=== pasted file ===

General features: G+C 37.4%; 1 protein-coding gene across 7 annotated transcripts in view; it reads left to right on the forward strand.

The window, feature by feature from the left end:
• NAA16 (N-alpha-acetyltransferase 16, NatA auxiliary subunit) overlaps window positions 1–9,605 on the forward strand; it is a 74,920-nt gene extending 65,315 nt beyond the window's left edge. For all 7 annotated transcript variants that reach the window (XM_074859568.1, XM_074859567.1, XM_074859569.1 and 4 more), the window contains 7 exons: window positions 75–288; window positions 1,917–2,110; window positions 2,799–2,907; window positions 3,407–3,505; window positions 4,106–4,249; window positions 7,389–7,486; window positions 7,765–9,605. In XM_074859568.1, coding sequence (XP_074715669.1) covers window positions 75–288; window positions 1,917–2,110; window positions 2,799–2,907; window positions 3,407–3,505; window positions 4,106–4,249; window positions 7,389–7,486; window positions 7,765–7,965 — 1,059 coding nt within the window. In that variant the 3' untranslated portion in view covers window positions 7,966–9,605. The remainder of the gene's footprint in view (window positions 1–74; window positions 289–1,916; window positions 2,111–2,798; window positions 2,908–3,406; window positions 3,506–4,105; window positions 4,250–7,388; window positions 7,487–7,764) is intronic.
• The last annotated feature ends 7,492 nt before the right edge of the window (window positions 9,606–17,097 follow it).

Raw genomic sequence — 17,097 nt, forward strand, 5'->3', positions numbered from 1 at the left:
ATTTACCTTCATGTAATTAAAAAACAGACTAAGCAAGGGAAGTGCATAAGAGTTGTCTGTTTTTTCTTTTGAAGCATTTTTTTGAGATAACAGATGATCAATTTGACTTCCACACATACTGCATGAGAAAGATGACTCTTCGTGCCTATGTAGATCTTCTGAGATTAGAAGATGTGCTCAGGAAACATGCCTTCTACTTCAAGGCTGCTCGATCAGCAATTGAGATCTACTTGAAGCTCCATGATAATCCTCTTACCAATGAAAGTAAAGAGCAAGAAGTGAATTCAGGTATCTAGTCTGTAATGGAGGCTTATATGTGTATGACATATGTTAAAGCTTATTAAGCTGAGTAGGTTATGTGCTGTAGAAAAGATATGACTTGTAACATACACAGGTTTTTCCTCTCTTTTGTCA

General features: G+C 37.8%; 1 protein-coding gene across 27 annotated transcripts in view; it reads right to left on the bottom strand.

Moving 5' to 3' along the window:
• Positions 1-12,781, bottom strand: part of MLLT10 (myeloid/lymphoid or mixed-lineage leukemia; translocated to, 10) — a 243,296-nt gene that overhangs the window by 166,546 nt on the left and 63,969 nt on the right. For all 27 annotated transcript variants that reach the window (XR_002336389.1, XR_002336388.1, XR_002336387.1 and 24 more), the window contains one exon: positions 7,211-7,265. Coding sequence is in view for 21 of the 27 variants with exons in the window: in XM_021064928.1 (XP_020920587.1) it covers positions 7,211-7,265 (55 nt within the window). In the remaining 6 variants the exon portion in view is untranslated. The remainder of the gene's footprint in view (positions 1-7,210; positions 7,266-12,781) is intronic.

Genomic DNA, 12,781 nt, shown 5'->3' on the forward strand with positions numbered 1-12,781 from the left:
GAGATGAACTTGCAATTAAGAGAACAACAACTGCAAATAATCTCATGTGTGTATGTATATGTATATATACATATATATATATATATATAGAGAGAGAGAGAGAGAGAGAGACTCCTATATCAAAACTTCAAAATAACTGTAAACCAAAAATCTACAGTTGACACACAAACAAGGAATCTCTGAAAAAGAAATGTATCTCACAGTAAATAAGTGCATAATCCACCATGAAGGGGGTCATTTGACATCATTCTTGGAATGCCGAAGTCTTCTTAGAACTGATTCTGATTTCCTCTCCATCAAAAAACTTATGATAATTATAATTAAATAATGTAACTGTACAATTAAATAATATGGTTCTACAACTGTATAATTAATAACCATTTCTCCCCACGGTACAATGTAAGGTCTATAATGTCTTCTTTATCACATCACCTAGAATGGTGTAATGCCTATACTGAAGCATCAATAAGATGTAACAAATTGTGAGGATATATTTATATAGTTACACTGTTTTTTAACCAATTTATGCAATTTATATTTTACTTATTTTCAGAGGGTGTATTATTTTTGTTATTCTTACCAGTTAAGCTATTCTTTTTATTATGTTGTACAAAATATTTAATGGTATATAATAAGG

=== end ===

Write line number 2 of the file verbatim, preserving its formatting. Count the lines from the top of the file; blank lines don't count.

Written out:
The window, feature by feature from the left end: